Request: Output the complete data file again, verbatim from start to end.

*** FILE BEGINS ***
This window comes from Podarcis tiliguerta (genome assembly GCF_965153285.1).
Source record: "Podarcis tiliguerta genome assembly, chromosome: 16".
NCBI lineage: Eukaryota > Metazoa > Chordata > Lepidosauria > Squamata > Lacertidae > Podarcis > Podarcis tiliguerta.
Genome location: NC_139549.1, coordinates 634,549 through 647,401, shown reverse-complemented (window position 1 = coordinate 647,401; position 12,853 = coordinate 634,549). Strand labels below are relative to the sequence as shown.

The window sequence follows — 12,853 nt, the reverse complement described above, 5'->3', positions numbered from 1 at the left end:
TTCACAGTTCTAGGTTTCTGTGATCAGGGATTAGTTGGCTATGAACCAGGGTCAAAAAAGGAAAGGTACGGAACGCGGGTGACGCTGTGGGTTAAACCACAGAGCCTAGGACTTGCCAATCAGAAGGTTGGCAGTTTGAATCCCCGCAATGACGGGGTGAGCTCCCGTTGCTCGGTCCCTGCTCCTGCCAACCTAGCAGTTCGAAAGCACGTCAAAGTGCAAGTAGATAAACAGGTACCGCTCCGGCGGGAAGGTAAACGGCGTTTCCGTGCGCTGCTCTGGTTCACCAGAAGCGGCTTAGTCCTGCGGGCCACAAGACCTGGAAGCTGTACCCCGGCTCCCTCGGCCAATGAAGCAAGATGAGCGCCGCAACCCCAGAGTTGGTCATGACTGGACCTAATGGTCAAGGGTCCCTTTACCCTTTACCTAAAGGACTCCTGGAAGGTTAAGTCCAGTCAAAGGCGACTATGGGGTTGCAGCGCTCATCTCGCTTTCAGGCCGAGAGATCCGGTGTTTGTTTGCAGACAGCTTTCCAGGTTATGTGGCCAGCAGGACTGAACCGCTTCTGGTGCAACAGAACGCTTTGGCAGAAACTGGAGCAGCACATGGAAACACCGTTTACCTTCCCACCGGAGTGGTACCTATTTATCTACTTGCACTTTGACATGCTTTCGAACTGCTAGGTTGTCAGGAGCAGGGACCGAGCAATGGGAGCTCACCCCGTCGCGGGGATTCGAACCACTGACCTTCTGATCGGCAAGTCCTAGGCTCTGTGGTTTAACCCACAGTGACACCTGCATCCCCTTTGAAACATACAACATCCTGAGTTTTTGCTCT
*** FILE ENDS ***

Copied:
This window comes from Podarcis tiliguerta (genome assembly GCF_965153285.1).
Source record: "Podarcis tiliguerta genome assembly, chromosome: 16".
NCBI lineage: Eukaryota > Metazoa > Chordata > Lepidosauria > Squamata > Lacertidae > Podarcis > Podarcis tiliguerta.
Genome location: NC_139549.1, coordinates 634,549 through 647,401, shown reverse-complemented (window position 1 = coordinate 647,401; position 12,853 = coordinate 634,549). Strand labels below are relative to the sequence as shown.

The window sequence follows — 12,853 nt, the reverse complement described above, 5'->3', positions numbered from 1 at the left end:
TTCACAGTTCTAGGTTTCTGTGATCAGGGATTAGTTGGCTATGAACCAGGGTCAAAAAAGGAAAGGTACGGAACGCGGGTGACGCTGTGGGTTAAACCACAGAGCCTAGGACTTGCCAATCAGAAGGTTGGCAGTTTGAATCCCCGCAATGACGGGGTGAGCTCCCGTTGCTCGGTCCCTGCTCCTGCCAACCTAGCAGTTCGAAAGCACGTCAAAGTGCAAGTAGATAAACAGGTACCGCTCCGGCGGGAAGGTAAACGGCGTTTCCGTGCGCTGCTCTGGTTCACCAGAAGCGGCTTAGTCCTGCGGGCCACAAGACCTGGAAGCTGTACCCCGGCTCCCTCGGCCAATGAAGCAAGATGAGCGCCGCAACCCCAGAGTTGGTCATGACTGGACCTAATGGTCAAGGGTCCCTTTACCCTTTACCTAAAGGACTCCTGGAAGGTTAAGTCCAGTCAAAGGCGACTATGGGGTTGCAGCGCTCATCTCGCTTTCAGGCCGAGAGATCCGGTGTTTGTTTGCAGACAGCTTTCCAGGTTATGTGGCCAGCAGGACTGAACCGCTTCTGGTGCAACAGAACGCTTTGGCAGAAACTGGAGCAGCACATGGAAACACCGTTTACCTTCCCACCGGAGTGGTACCTATTTATCTACTTGCACTTTGACATGCTTTCGAACTGCTAGGTTGTCAGGAGCAGGGACCGAGCAATGGGAGCTCACCCCGTCGCGGGGATTCGAACCACTGACCTTCTGATCGGCAAGTCCTAGGCTCTGTGGTTTAACCCACAGTGACACCTGCATCCCCTTTGAAACATACAACATCCTGAGTTTTTGCTCT